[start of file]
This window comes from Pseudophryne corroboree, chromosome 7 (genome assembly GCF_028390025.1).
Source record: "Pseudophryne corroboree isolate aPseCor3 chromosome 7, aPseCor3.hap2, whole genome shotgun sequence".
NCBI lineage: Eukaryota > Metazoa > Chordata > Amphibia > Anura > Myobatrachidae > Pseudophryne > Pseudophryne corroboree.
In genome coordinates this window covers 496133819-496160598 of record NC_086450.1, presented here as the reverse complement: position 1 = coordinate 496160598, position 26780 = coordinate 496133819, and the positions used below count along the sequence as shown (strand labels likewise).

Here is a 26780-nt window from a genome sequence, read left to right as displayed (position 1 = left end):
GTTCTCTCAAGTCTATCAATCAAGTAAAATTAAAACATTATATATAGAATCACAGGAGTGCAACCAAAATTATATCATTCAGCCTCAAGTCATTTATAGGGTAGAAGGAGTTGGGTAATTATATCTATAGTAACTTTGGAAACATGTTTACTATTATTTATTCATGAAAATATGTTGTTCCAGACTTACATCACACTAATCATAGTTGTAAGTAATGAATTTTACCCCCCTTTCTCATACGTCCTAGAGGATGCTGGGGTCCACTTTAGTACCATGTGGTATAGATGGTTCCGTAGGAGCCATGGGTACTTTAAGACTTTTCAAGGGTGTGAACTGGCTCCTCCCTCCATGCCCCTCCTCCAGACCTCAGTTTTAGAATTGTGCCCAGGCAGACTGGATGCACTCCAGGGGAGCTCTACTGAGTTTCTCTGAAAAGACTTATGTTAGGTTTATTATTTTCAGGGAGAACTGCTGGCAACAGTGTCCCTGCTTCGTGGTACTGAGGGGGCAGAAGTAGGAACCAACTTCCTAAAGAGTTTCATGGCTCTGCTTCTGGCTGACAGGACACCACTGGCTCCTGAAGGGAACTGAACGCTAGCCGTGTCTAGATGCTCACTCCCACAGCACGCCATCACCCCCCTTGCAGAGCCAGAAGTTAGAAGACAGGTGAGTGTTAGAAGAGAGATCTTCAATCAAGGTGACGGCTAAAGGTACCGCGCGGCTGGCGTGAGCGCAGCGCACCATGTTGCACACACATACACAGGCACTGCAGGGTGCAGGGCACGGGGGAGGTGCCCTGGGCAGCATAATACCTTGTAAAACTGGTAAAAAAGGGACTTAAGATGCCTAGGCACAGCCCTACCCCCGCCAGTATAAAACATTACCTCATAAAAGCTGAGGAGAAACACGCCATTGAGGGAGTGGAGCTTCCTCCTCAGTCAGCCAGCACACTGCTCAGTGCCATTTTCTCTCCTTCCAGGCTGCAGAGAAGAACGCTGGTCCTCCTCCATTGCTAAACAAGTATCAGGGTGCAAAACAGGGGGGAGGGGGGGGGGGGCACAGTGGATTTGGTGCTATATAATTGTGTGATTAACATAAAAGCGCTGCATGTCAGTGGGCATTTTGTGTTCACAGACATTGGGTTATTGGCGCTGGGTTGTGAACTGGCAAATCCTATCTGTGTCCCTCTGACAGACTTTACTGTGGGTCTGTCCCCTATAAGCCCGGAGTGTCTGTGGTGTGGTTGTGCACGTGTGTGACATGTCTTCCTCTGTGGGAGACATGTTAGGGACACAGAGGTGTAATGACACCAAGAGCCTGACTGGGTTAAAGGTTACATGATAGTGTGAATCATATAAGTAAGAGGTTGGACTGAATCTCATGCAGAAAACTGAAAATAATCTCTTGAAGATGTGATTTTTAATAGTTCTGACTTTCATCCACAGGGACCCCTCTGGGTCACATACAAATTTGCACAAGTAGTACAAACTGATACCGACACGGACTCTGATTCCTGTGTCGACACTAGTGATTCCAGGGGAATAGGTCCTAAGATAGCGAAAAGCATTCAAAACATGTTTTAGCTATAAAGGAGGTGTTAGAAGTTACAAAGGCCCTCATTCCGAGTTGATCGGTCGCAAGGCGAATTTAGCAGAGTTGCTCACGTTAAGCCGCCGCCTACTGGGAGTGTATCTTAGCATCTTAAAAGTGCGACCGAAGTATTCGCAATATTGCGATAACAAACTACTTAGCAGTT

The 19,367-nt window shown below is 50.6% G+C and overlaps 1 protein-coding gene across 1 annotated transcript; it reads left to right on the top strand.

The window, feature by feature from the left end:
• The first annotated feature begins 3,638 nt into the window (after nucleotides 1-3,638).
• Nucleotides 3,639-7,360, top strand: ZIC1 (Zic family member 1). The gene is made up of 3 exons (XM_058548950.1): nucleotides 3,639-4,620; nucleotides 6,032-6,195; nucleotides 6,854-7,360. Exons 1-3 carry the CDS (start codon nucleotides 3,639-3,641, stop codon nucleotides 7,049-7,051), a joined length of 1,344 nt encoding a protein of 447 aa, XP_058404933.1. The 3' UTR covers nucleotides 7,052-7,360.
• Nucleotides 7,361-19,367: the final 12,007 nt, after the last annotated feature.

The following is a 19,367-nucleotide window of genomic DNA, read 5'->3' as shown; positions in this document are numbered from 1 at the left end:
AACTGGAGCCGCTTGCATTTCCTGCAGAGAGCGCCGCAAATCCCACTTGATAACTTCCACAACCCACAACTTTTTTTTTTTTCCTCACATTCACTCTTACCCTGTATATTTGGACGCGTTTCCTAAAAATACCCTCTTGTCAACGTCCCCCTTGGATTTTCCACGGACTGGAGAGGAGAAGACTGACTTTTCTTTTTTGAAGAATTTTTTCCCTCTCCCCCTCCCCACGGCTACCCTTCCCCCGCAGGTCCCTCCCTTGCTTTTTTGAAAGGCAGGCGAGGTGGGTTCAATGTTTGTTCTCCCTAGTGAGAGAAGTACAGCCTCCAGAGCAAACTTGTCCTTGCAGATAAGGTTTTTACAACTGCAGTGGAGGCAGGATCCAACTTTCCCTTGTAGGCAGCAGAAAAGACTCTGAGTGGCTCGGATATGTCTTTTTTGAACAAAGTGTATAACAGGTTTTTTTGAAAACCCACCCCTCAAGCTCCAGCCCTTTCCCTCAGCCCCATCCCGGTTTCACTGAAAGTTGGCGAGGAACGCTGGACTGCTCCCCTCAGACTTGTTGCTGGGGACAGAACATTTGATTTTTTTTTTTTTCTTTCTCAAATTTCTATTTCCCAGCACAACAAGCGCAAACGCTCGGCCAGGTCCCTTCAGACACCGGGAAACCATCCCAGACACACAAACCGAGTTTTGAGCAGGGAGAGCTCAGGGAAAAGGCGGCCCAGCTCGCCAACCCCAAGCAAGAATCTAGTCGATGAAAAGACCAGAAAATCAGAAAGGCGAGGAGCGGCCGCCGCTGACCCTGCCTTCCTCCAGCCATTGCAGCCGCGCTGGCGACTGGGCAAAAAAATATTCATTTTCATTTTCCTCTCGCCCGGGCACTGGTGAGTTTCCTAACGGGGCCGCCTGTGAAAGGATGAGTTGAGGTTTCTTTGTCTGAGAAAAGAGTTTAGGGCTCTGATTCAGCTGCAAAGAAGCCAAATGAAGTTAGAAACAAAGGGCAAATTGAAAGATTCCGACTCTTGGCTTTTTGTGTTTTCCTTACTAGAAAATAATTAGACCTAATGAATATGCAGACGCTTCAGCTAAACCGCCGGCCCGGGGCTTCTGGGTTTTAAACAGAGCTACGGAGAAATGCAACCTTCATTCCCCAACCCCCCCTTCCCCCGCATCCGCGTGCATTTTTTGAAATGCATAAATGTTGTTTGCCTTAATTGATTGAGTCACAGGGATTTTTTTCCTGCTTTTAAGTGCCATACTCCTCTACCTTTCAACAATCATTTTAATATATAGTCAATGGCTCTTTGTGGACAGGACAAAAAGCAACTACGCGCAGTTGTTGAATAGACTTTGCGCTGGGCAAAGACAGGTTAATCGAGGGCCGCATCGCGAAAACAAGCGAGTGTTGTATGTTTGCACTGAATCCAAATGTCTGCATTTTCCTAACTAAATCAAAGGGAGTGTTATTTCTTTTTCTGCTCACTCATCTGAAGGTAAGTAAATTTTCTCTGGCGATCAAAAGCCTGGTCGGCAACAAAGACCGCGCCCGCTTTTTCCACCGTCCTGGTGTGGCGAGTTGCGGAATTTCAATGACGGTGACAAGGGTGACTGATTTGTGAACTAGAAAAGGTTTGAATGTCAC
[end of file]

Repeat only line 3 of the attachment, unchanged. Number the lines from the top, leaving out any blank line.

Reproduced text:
NCBI lineage: Eukaryota > Metazoa > Chordata > Amphibia > Anura > Myobatrachidae > Pseudophryne > Pseudophryne corroboree.